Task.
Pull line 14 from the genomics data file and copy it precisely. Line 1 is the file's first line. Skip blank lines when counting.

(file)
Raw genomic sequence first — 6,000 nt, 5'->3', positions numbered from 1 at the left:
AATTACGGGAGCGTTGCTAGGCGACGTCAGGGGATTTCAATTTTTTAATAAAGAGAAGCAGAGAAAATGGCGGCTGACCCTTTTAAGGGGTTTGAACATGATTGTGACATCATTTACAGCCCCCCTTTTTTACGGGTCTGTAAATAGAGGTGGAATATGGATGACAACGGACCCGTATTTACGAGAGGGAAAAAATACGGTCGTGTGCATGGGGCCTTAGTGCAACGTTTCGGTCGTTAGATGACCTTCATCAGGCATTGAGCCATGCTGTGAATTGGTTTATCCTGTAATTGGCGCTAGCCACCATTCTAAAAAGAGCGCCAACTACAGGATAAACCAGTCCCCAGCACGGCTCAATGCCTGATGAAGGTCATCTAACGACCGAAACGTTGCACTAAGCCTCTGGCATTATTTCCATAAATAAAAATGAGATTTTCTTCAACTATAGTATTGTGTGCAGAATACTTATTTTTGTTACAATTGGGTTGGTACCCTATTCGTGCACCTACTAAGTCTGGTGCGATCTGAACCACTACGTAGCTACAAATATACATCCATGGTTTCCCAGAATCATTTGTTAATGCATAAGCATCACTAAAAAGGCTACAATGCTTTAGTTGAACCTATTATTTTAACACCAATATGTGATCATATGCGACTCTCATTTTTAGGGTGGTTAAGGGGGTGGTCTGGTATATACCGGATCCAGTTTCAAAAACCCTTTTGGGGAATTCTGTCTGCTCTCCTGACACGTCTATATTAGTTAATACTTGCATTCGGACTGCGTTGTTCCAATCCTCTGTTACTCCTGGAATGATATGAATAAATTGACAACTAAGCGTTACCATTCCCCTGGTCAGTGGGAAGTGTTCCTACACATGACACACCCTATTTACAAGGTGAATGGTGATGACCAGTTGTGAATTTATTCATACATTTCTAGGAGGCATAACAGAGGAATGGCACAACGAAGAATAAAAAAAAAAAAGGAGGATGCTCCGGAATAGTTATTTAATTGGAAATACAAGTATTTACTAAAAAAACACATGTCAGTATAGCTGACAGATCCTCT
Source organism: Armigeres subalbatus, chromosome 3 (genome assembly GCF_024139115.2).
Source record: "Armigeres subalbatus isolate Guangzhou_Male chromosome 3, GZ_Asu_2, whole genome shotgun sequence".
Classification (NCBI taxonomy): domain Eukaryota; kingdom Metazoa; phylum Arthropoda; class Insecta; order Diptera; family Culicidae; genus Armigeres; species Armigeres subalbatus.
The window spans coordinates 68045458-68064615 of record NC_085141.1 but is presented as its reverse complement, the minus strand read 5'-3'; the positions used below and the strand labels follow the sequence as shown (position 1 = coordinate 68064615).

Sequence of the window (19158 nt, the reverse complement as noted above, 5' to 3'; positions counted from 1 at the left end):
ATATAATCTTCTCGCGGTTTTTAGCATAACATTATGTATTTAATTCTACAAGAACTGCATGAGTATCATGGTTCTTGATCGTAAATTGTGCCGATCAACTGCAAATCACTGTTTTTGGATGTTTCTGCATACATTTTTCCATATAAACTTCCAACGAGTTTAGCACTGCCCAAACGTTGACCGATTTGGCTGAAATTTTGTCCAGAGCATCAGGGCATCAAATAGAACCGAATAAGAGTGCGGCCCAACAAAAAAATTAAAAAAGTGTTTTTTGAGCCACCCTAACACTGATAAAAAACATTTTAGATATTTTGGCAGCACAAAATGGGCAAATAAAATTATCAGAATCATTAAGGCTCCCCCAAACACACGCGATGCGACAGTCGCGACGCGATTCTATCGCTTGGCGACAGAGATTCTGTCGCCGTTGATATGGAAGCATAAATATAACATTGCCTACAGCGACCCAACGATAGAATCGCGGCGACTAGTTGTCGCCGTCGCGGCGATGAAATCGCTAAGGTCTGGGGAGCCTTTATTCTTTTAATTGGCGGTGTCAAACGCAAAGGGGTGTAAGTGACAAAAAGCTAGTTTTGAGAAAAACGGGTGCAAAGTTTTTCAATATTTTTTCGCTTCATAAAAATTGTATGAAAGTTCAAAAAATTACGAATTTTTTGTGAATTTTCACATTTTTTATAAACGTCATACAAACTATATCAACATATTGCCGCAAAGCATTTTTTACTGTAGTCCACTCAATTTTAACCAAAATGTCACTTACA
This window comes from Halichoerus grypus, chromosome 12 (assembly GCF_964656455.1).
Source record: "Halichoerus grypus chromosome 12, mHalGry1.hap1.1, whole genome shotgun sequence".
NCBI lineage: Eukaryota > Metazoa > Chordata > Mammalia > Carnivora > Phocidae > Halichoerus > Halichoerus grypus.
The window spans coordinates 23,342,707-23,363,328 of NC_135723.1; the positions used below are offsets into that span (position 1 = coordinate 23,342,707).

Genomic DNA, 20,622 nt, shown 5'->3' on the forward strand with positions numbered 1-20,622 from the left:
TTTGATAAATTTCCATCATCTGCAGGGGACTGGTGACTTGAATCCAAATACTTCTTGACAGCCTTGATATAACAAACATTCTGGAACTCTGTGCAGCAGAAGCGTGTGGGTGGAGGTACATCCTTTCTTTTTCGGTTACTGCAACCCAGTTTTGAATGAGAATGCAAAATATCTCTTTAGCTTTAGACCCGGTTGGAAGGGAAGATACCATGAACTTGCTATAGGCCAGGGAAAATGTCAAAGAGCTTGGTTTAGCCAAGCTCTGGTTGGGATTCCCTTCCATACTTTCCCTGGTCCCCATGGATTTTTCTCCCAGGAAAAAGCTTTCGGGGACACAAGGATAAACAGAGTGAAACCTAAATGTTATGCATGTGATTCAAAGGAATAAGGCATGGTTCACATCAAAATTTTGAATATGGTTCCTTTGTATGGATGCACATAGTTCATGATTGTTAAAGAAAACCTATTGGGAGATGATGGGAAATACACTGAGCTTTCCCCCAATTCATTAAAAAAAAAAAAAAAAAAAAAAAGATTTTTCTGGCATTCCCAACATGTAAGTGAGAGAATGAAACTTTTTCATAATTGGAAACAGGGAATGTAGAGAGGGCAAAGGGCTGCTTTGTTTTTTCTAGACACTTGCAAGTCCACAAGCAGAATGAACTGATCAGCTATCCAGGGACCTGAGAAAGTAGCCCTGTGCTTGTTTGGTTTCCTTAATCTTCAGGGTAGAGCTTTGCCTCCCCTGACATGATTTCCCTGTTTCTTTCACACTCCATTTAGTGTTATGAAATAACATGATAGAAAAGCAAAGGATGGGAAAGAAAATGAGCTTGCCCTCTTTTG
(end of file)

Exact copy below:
TTTGATAAATTTCCATCATCTGCAGGGGACTGGTGACTTGAATCCAAATACTTCTTGACAGCCTTGATATAACAAACATTCTGGAACTCTGTGCAGCAGAAGCGTGTGGGTGGAGGTACATCCTTTCTTTTTCGGTTACTGCAACCCAGTTTTGAATGAGAATGCAAAATATCTCTTTAGCTTTAGACCCGGTTGGAAGGGAAGATACCATGAACTTGCTATAGGCCAGGGAAAATGTCAAAGAGCTTGGTTTAGCCAAGCTCTGGTTGGGATTCCCTTCCATACTTTCCCTGGTCCCCATGGATTTTTCTCCCAGGAAAAAGCTTTCGGGGACACAAGGATAAACAGAGTGAAACCTAAATGTTATGCATGTGATTCAAAGGAATAAGGCATGGTTCACATCAAAATTTTGAATATGGTTCCTTTGTATGGATGCACATAGTTCATGATTGTTAAAGAAAACCTATTGGGAGATGATGGGAAATACACTGAGCTTTCCCCCAATTCATTAAAAAAAAAAAAAAAAAAAAAAAGATTTTTCTGGCATTCCCAACATGTAAGTGAGAGAATGAAACTTTTTCATAATTGGAAACAGGGAATGTAGAGAGGGCAAAGGGCTGCTTTGTTTTTTCTAGACACTTGCAAGTCCACAAGCAGAATGAACTGATCAGCTATCCAGGGACCTGAGAAAGTAGCCCTGTGCTTGTTTGGTTTCCTTAATCTTCAGGGTAGAGCTTTGCCTCCCCTGACATGATTTCCCTGTTTCTTTCACACTCCATTTAGTGTTATGAAATAACATGATAGAAAAGCAAAGGATGGGAAAGAAAATGAGCTTGCCCTCTTTTG